Advice to cut €1.9bn 'not binding'
Taoiseach Enda Kenny has indicated the Government may not follow the advice of the Fiscal Advisory Council to impose €1.9 billion in cuts between now and 2015, in addition to those already provided for in the Troika bailout programme.
The Irish Fiscal Advisory Council (IFAC) today urged the Government to be more ambitious in tackling the budget deficit over the next three years. The new independent watchdog is tasked with overseeing the management of the public finances.
In his first response to the report by the panel of independent economists established by the Coalition, Mr Kenny said the report was not binding on Government but could reflect on any issues that were appropriate.
The Taoiseach said the Government’s medium-term economic programme had won the support of the Troika, a comment that suggested that neither Mr Kenny nor his ministerial colleagues were minded to contemplate further cuts over and above those already agreed.
December’s Budget will involve a total of €3.5 billion in cuts and new revenue streams. The Taoiseach has told Fine Gael colleagues the three months in the lead-up to the Budget will be the most Coalition’s most difficult period in office.
Mr Kenny also referred to the NTMA’s successful foray into markets this morning as a sign of increased confidence in the present economic strategy.
In the third report since its establishment in the middle of last year, the Fiscal Advisory Council urged the Government to add a further €1.9 billion in adjustments to the planned €8.6 billion over the 2013-15 period.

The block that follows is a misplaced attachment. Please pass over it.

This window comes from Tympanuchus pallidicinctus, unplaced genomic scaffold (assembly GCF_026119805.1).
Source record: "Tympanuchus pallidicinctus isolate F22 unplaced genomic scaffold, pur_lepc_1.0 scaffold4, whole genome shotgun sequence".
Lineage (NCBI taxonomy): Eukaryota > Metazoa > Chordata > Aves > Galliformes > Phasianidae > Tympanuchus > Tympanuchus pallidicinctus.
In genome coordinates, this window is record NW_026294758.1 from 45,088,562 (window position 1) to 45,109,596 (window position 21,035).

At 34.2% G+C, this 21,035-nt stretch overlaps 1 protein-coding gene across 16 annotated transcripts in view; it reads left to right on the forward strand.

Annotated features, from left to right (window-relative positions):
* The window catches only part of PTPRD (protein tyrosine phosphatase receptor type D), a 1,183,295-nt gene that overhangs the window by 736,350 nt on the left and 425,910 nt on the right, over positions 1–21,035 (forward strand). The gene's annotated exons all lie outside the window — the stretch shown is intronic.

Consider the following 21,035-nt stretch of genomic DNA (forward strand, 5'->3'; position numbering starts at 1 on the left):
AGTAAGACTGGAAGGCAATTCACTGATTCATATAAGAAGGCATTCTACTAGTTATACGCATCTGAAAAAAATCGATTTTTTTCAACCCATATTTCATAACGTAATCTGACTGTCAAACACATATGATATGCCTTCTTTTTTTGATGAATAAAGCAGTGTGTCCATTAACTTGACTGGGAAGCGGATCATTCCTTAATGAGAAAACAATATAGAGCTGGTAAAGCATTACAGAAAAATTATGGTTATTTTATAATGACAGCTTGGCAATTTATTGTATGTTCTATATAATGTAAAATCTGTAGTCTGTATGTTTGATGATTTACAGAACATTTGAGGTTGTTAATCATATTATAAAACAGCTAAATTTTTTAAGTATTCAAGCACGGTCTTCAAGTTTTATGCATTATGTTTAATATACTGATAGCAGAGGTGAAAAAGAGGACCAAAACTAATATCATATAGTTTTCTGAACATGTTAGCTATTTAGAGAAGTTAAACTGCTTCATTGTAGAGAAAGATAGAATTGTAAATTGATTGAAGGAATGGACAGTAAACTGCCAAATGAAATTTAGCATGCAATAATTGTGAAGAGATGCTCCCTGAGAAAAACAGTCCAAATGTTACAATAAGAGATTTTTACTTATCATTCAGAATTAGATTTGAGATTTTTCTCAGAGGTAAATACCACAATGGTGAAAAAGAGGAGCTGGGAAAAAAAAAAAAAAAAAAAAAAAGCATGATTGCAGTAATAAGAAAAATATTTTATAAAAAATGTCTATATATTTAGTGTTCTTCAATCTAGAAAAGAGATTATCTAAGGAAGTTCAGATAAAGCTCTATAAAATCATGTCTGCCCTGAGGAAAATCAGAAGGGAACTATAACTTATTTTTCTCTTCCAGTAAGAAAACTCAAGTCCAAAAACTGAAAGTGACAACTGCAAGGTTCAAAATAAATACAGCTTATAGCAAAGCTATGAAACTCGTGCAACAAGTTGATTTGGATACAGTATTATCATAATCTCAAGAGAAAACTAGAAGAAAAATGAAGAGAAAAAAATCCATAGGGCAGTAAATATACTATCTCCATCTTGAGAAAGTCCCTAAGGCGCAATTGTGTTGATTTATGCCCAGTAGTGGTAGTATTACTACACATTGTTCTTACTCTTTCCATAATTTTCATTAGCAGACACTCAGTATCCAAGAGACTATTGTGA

The council believes the additional cuts and tax increases should be introduced in the last two years of this period rather than in the forthcoming budget.
It believes the €3.5 billion package of measures for next year is appropriate, but that similar-sized adjustments are required in both subsequent years. Currently, the Government plans a savings and new taxes package of €3.1 billion in budget 2014 and €2 billion in budget 2015.
The independent council of five academic economists, which is mandated by legislation to make such recommendations, believes the additional measures will “help to put the debt to GDP ratio on a faster downward trajectory and would provide additional insurance, albeit limited, in the effort to ensure debt sustainability”.
In an implicit criticism of the Government’s ruling out of a range of budgetary options, the council “urges that all adjustment margins be kept under close review, including tax rates, public-sector pay/pensions, and welfare rates”.
This echoes recent hints by the International Monetary Fund about the fire-walling some tax rates and spending areas.
Its latest report highlights the risks to the State's solvency if economic growth does not materialise and warns that while a reduction in bank-related public debt would help the adjustment process it is not a “panacea”.
In its assessment as to whether budgetary plans comply with the rules set out in the Fiscal Compact, which Irish voters accepted in a referendum earlier in the year, the IFAC finds that current plans are “ more than in line” with requirements.
Sinn Féin president Gerry Adams today said the Fiscal Advisory Council should “get lost”.
“It is reckless what they are advocating,” he said, adding that additional cuts would have a huge impact on those already struggling to make ends meet.
Speaking today, the Taoiseach was also asked to outline what he had told Cabinet colleagues about the Croke Park agreement at its weekly meeting yesterday.
Mr Kenny has said the agreement was honoured but has called for its implementation to be quickened and for more savings to be identified in each department ahead of the Budget.
“I want the process to be accelerated so we can have maximum savings and minimise the impact of any cuts. I have asked every Minister and every secretary general to report by next Wednesday with their best estimate of what can be squeezed by next week,” he said.